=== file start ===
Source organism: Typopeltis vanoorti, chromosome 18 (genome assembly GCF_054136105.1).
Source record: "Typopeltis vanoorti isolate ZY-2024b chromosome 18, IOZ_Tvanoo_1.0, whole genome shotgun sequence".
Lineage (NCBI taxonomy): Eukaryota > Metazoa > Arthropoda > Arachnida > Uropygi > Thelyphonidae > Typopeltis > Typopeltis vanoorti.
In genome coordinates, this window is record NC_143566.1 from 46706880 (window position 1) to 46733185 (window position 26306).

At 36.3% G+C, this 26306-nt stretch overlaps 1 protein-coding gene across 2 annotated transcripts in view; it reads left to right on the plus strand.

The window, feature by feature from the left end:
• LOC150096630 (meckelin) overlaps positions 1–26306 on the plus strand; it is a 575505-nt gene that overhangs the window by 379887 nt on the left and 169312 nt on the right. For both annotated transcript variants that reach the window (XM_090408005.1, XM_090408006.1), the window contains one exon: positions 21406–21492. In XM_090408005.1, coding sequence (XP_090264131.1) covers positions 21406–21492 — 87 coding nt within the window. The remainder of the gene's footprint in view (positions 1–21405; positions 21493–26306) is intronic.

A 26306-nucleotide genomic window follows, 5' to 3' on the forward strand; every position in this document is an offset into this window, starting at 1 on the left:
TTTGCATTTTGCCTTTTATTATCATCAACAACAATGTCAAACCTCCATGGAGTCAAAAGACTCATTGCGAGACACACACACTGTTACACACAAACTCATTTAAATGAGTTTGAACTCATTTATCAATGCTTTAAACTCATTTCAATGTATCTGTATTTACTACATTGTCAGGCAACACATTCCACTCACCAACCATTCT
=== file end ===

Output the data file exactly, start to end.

Source organism: Typopeltis vanoorti, chromosome 18 (genome assembly GCF_054136105.1).
Source record: "Typopeltis vanoorti isolate ZY-2024b chromosome 18, IOZ_Tvanoo_1.0, whole genome shotgun sequence".
Lineage (NCBI taxonomy): Eukaryota > Metazoa > Arthropoda > Arachnida > Uropygi > Thelyphonidae > Typopeltis > Typopeltis vanoorti.
In genome coordinates, this window is record NC_143566.1 from 46706880 (window position 1) to 46733185 (window position 26306).

At 36.3% G+C, this 26306-nt stretch overlaps 1 protein-coding gene across 2 annotated transcripts in view; it reads left to right on the plus strand.

The window, feature by feature from the left end:
• LOC150096630 (meckelin) overlaps positions 1–26306 on the plus strand; it is a 575505-nt gene that overhangs the window by 379887 nt on the left and 169312 nt on the right. For both annotated transcript variants that reach the window (XM_090408005.1, XM_090408006.1), the window contains one exon: positions 21406–21492. In XM_090408005.1, coding sequence (XP_090264131.1) covers positions 21406–21492 — 87 coding nt within the window. The remainder of the gene's footprint in view (positions 1–21405; positions 21493–26306) is intronic.

A 26306-nucleotide genomic window follows, 5' to 3' on the forward strand; every position in this document is an offset into this window, starting at 1 on the left:
TTTGCATTTTGCCTTTTATTATCATCAACAACAATGTCAAACCTCCATGGAGTCAAAAGACTCATTGCGAGACACACACACTGTTACACACAAACTCATTTAAATGAGTTTGAACTCATTTATCAATGCTTTAAACTCATTTCAATGTATCTGTATTTACTACATTGTCAGGCAACACATTCCACTCACCAACCATTCT